MADISON — Lakewood Theater is located off U.S.Route 201. For reservations or more information, call 474-7176 or visit

“The Music Man” by Meredith Willson, Aug. 2-11.

An affectionate nod to Smalltown, USA of a bygone era, The Music Man follow fast-talking traveling salesman Harold Hill as he convinces the concerned parents of Iowa City that a trumpet to the lips can replace chalk on the fingertips. With real money for 76 imaginary trombones and 110 cornets, Hill plans to grab the next train out of town. He is stopped in his tracks by Marian Paroo, the town librarian and piano teacher. When he decides to linger to woo the aloof but lovely lady we meet the citizens of this apply pie American town. Suspecting that Hill doesn’t know a C-note from a hundred dollar bill, Marian resolves to unmask him until she realizes that he is bringing new life to the town and that she is falling in love with him. Songs include: Goodnight my Someone, ‘Til There Was You and Seventy-Six Trombones.

* “Murdered to Death” by James Gordon, Aug. 16-25.

The 1930s, a lovely day for an excursion in the English country. That charming mano house belongs to Mildred Bagshot, a dotty spinster who lives there with her mousy niece Dorothy and her deadpan butler, Bunting. He is loaded, too, much of the time. It looks like she has guests. Let’s peek in the window! There is frisky Colonel Craddock with his elegant wife Margaret. She looks unhappy. In the corner is Pierre, a shady French art dealer, and his companion Elizabeth Hartley-Trumpington. And here comes Miss Maple … the village gossip and sleuth. They say when she appears death follows. Did you hear a gunshot? The laughs are thick and fast from the witty to the downright silly, and the twisting plot will keep you guessing until the very end. In this classic send up of an Agatha Christie play, the audience may die of laughter before the murderer is unmasked.

* “The House of Blue Leaves” by John Guare, Aug. 30-Sept. 8.

Writer John Guare has the nimbleness to run up and down the scaffold of gallows humor. The writing is lush with sad, ironic wisdom about fame, love and deluded values … at once a zany farce and a biting look at people chasing exulted dreams of glory into some dead-end alley of the soul. Artie Shaughnessy is a man with a dream. He is an aspiring song writer, spending his nights playing seedy, smoke-filled lounges. In the waking, working world, Artie is a zookeeper. He has a wife named Bananas and a girlfriend name Bunny. His wife is a schizophrenic and his girlfriend sleeps with him but won’ cook for him. On Oct. 4, 1965, both The Pope and a Hollywood producer pass through Queens and Artie Shaughnessy’s life putting his dreams on a collision course with a devastating, wildly funny reality.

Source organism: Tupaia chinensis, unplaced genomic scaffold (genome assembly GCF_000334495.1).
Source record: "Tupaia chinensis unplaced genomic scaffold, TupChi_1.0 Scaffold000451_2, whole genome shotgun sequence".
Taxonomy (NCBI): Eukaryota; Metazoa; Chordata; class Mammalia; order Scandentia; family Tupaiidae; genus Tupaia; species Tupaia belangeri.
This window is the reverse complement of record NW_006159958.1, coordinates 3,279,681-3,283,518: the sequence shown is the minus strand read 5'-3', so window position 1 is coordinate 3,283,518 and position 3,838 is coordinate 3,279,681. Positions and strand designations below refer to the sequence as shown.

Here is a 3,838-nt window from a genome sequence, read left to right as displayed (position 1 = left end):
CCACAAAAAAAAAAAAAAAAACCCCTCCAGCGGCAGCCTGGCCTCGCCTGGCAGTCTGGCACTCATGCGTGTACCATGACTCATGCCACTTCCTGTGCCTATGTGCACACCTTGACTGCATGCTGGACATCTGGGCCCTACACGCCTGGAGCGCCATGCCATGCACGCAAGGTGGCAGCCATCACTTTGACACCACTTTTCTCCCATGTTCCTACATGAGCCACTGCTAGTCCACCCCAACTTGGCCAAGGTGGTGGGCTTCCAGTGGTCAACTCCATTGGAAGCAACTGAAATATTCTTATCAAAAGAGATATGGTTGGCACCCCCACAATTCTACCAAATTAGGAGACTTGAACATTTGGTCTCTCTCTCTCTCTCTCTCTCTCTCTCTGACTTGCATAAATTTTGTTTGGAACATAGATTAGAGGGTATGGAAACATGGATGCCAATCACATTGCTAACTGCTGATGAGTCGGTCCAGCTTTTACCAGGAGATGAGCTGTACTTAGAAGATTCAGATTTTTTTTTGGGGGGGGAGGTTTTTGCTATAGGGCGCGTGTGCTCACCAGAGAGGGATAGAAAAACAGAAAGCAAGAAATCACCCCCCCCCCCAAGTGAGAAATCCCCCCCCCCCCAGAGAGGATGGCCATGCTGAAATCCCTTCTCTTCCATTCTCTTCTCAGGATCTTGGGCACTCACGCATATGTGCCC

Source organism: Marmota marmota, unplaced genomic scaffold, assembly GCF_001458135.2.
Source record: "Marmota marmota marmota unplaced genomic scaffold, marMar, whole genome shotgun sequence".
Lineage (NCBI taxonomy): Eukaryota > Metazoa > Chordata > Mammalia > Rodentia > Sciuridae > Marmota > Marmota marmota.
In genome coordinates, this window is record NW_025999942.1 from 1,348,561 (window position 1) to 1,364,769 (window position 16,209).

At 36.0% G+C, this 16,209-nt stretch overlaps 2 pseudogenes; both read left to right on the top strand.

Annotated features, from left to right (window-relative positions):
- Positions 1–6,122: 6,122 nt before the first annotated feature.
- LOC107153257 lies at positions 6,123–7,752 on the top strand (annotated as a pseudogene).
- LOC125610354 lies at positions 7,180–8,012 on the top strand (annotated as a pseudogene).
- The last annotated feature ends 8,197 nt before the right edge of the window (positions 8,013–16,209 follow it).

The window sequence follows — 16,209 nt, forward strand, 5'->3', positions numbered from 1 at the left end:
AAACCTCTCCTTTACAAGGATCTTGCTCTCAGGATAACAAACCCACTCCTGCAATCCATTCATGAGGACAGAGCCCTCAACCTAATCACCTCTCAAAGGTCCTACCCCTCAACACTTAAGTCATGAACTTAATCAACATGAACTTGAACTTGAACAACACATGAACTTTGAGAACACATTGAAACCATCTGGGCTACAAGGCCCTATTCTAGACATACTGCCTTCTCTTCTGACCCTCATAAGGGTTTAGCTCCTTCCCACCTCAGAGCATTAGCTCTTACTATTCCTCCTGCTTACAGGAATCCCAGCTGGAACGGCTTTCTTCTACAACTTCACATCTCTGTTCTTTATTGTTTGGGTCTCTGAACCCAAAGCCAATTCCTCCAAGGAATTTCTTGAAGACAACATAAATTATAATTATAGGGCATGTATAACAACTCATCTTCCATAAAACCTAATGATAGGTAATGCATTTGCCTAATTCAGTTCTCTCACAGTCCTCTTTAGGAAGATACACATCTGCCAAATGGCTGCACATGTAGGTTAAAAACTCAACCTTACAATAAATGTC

* “Who Goes Bare,” Sept. 13-22.

Brothers Eddie and Brian own the nearly bankrupt Canyon Health Spa. During a three-day binge, Eddie gambled away the hotel. Mr. Butcher, a gun-toting thug, arrives to collect the deed. The pompous Brian arrives with Nancy McSmith, a prospective investor … and maybe more. A health freak who misunderstood Dude Ranch as Nude Ranch, Nancy disrobes. Eddie convinces Brian he must shed his clothes in order to seal the deal. Because they have not been paid the staff have quit except for a ditzy maid named Minnie who wants to be a masseuse and who is in love with a pirate she met at a costume party. Before the end of Act One Brian’s suspicious wife Joan arrives unannounced and short-tempered, kilt clad Angus McSmith arrives in Act Two. Add to the mix Maxie, a quick change artist looking for a quiet holiday, a closet, and lots of doors. Oh, yes … someone called the police. All is revealed … almost … before the final curtain.

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